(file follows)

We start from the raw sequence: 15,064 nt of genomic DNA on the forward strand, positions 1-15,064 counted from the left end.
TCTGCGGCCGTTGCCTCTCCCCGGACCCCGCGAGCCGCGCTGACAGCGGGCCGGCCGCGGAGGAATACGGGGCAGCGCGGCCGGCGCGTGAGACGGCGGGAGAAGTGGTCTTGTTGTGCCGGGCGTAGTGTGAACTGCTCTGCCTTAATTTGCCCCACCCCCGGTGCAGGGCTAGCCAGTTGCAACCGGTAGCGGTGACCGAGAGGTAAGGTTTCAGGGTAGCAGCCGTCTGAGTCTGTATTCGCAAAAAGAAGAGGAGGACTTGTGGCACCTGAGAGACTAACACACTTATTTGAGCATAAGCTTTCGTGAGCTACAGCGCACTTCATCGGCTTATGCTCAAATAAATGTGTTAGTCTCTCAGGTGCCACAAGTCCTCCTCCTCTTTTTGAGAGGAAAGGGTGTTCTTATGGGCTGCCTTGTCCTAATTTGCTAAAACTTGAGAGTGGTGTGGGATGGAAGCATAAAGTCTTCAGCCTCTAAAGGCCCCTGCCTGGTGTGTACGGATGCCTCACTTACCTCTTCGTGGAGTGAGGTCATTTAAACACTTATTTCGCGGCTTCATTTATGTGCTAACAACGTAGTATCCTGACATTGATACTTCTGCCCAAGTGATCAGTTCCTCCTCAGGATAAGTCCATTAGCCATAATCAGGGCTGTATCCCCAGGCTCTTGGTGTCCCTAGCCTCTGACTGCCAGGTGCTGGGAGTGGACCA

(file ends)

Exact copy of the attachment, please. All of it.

We start from the raw sequence: 15,064 nt of genomic DNA on the forward strand, positions 1-15,064 counted from the left end.
TCTGCGGCCGTTGCCTCTCCCCGGACCCCGCGAGCCGCGCTGACAGCGGGCCGGCCGCGGAGGAATACGGGGCAGCGCGGCCGGCGCGTGAGACGGCGGGAGAAGTGGTCTTGTTGTGCCGGGCGTAGTGTGAACTGCTCTGCCTTAATTTGCCCCACCCCCGGTGCAGGGCTAGCCAGTTGCAACCGGTAGCGGTGACCGAGAGGTAAGGTTTCAGGGTAGCAGCCGTCTGAGTCTGTATTCGCAAAAAGAAGAGGAGGACTTGTGGCACCTGAGAGACTAACACACTTATTTGAGCATAAGCTTTCGTGAGCTACAGCGCACTTCATCGGCTTATGCTCAAATAAATGTGTTAGTCTCTCAGGTGCCACAAGTCCTCCTCCTCTTTTTGAGAGGAAAGGGTGTTCTTATGGGCTGCCTTGTCCTAATTTGCTAAAACTTGAGAGTGGTGTGGGATGGAAGCATAAAGTCTTCAGCCTCTAAAGGCCCCTGCCTGGTGTGTACGGATGCCTCACTTACCTCTTCGTGGAGTGAGGTCATTTAAACACTTATTTCGCGGCTTCATTTATGTGCTAACAACGTAGTATCCTGACATTGATACTTCTGCCCAAGTGATCAGTTCCTCCTCAGGATAAGTCCATTAGCCATAATCAGGGCTGTATCCCCAGGCTCTTGGTGTCCCTAGCCTCTGACTGCCAGGTGCTGGGAGTGGACCA